A girl edges in front of me. She’s leaning against the parapet. Seventeen, eighteen, no older. Someone jostles me and I fight for my balance, stumble, then inadvertently grab her shoulder, fall to my knees, brush her thigh, clutch her leg.

I lie on the paving breathing heavily, waiting for a slap, a kick. I clamber to my feet, terrified, my mind on the polizia, the infinite shame, a probable spell in a Florentine prison. I look up. Is this beauty grinding her teeth in anger at my sexual assault? No, she grants me a sweet smile—nothing enigmatic and Beatrice-like about that.

I study her face, she’s a painting already, with freckled arms and shoulders, a bare mid-riff, and smallish breasts. I back ignominiously away into the crowd.

My thoughts as I make my way back to the hotel? Ashamed, I can think only of her young body and the breasts I clumsily brushed. And, of course, a welter of lustful thoughts about my girl with red hair from the Walker.

Henry Holiday, his painting, Dante, Beatrice, courtly conventions, mystical love—all tossed like dry dust into the waters of the Arno.

I should have come in winter when the girls don’t go so undressed. An overcoat can be the saviour of a sad old man’s life.

Pigeons flutter on the herring-bone brick pavement, exactly as they do in Holiday’s painting. There’s nothing for me here. Time to go home, feed the cat, sit in front of the gas fire, plan my next lecture.

Beatrice went on to marry a banker, not a holy man or poet.

About Terence Sackett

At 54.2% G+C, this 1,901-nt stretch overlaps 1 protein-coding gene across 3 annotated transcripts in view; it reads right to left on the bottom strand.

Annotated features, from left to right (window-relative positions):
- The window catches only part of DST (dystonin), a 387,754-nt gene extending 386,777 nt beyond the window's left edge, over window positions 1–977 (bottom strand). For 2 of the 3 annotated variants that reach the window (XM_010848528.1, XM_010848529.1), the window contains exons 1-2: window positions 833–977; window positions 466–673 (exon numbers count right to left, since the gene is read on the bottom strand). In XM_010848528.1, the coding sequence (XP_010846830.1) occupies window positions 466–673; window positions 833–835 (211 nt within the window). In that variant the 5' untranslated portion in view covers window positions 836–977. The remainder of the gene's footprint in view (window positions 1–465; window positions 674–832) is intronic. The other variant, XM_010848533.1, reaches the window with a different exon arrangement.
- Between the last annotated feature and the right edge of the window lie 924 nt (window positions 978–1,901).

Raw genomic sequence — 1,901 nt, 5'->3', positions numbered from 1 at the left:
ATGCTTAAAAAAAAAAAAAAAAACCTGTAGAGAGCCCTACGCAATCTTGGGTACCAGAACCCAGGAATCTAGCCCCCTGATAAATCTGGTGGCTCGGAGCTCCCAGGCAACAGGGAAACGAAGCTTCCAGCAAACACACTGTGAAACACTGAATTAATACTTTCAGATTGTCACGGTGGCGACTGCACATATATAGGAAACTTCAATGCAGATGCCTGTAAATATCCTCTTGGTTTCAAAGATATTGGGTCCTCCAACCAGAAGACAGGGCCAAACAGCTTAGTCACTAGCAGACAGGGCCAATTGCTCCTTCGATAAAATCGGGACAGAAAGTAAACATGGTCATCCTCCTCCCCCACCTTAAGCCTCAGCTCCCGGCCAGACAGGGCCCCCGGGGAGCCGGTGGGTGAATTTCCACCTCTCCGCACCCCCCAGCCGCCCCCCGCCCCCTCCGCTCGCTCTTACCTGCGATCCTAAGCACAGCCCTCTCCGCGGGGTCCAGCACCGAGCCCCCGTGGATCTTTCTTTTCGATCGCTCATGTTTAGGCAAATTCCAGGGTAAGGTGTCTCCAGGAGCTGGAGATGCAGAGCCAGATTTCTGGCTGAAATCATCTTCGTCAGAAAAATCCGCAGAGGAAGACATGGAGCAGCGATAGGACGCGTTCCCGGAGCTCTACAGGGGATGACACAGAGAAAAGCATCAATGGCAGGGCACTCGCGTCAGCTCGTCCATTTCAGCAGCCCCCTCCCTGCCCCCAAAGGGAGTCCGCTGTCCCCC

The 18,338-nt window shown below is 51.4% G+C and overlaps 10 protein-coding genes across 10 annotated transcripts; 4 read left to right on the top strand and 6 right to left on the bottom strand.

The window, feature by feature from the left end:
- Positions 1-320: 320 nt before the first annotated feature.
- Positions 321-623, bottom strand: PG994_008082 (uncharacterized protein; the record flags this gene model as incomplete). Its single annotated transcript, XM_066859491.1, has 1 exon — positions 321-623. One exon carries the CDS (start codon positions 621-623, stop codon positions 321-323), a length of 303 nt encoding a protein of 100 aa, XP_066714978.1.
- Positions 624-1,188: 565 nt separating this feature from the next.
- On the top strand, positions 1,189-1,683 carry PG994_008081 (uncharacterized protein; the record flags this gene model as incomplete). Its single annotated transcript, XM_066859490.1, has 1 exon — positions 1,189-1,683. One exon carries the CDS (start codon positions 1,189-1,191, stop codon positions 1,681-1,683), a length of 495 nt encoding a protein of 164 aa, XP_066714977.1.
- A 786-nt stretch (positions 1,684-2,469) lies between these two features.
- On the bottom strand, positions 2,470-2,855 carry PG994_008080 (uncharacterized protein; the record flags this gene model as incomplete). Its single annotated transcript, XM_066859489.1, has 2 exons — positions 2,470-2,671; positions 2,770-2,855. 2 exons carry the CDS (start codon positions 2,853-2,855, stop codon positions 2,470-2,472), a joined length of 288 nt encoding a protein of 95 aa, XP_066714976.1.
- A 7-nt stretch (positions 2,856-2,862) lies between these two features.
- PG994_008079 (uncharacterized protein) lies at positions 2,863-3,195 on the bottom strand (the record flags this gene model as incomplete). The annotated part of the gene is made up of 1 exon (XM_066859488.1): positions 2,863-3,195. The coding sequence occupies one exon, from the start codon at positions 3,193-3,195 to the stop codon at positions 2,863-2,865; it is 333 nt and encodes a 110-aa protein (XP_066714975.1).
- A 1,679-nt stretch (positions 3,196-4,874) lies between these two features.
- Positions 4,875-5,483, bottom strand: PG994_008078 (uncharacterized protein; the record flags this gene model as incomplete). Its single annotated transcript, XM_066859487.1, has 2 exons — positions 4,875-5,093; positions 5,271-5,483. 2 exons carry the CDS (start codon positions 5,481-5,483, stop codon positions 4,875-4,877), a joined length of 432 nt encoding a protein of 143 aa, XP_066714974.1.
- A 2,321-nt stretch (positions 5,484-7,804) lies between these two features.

I am a writer and designer. I live in Nether Stowey, which is on the borders of the Quantock hills. I am a committee member of the Friends of Coleridge, and wrote and designed the booklet/visitor guide for the National Trust’s Coleridge Cottage. I look after the website for the Friends (www.friendsofcoleridge.com). My novel about Siamese twins titled ‘Riven is now on Kindle. It can be read with a free downloaded Kindle app for an iPad, smartphone, tablet, or computer. The book is available from Amazon. What’s it about? Brief blurb below: It is the story of the Victorian painter Thomas Tait Genoa and his desperate flight through the West Country to save his conjoined twin daughters from the surgeon’s knife. This was before the era of anaesthetics. A 5-start bAmazon review: 'A masterpiece, truly deserving of the five star rating I have given it. The very human experience described so eloquently could not fail to tug at the heart of any parent who has ever gazed on a poorly child in the dark hours of the night and anguished over what to do for the best. This novel might be set in a very particular time and space but the heartfelt emotions of the protagonists are timeless, I have no hesitation in recommending this wonderful work to anyone who has a heart.